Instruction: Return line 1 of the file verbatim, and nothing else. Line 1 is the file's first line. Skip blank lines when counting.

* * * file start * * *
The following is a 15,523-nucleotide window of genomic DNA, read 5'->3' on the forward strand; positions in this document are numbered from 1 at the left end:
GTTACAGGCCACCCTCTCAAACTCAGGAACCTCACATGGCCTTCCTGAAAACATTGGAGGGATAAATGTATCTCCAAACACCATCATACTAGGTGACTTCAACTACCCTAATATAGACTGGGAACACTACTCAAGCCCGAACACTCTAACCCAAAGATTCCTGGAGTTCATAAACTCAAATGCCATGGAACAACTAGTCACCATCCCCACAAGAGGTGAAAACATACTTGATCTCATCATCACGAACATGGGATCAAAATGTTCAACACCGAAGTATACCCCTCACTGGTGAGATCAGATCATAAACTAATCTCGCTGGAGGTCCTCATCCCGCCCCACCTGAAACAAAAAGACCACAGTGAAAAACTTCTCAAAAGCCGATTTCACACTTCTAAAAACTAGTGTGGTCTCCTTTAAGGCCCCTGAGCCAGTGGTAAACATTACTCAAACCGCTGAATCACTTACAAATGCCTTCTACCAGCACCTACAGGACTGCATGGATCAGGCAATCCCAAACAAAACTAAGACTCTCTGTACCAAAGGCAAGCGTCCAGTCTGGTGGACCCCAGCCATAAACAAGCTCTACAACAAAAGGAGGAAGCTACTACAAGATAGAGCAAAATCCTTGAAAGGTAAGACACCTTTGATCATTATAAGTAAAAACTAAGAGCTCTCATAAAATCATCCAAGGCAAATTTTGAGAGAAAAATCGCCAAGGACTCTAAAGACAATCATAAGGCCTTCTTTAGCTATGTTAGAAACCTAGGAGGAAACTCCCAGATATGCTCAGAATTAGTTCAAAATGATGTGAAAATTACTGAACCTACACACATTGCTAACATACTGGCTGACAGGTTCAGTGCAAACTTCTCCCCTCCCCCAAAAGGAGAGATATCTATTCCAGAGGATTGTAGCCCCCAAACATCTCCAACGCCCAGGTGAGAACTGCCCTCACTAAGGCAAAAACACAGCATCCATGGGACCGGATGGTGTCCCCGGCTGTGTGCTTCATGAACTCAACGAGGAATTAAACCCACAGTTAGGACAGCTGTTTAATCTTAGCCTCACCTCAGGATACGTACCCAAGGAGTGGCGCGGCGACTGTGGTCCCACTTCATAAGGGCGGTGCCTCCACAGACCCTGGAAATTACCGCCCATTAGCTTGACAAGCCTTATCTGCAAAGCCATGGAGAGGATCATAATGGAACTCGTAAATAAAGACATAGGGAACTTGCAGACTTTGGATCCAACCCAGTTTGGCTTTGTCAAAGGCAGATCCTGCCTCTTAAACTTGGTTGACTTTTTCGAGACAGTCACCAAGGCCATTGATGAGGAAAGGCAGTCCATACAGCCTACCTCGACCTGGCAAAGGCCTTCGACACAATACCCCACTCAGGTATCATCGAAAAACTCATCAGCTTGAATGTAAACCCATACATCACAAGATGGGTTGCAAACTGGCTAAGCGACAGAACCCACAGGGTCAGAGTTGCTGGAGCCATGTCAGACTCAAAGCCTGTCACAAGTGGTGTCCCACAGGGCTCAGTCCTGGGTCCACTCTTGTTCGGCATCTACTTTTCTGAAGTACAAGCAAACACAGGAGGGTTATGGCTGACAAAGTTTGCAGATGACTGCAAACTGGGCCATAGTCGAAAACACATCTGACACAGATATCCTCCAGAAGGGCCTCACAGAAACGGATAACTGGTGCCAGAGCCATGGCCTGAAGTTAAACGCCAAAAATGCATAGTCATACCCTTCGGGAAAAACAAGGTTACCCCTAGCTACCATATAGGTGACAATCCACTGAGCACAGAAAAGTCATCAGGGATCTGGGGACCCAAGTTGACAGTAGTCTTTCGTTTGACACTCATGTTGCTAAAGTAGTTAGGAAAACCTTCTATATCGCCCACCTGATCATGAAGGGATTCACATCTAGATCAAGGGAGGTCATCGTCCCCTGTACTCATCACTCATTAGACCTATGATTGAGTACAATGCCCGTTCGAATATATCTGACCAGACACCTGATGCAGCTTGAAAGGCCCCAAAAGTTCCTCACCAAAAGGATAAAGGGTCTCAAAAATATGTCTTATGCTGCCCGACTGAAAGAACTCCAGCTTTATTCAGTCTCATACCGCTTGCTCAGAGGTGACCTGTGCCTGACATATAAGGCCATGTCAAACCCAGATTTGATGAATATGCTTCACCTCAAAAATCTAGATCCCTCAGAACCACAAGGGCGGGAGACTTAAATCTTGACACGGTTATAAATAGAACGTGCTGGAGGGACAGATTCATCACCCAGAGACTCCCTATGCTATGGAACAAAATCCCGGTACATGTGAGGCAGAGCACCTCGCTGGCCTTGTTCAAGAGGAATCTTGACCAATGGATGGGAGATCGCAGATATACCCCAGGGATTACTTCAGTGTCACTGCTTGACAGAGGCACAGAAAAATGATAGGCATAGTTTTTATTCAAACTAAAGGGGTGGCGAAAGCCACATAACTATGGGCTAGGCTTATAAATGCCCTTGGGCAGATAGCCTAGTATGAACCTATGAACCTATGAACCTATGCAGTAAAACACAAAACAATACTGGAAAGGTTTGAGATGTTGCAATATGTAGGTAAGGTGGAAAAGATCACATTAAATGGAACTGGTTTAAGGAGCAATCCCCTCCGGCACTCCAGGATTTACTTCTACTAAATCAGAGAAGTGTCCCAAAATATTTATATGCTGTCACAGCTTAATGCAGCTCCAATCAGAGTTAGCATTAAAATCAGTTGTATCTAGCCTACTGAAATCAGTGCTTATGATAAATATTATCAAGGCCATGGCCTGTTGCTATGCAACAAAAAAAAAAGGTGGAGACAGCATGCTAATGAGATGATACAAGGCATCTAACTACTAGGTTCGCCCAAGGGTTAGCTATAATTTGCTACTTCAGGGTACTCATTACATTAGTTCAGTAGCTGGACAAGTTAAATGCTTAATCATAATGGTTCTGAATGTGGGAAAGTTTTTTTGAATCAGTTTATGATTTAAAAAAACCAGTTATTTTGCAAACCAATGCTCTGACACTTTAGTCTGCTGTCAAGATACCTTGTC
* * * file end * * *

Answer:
The following is a 15,523-nucleotide window of genomic DNA, read 5'->3' on the forward strand; positions in this document are numbered from 1 at the left end: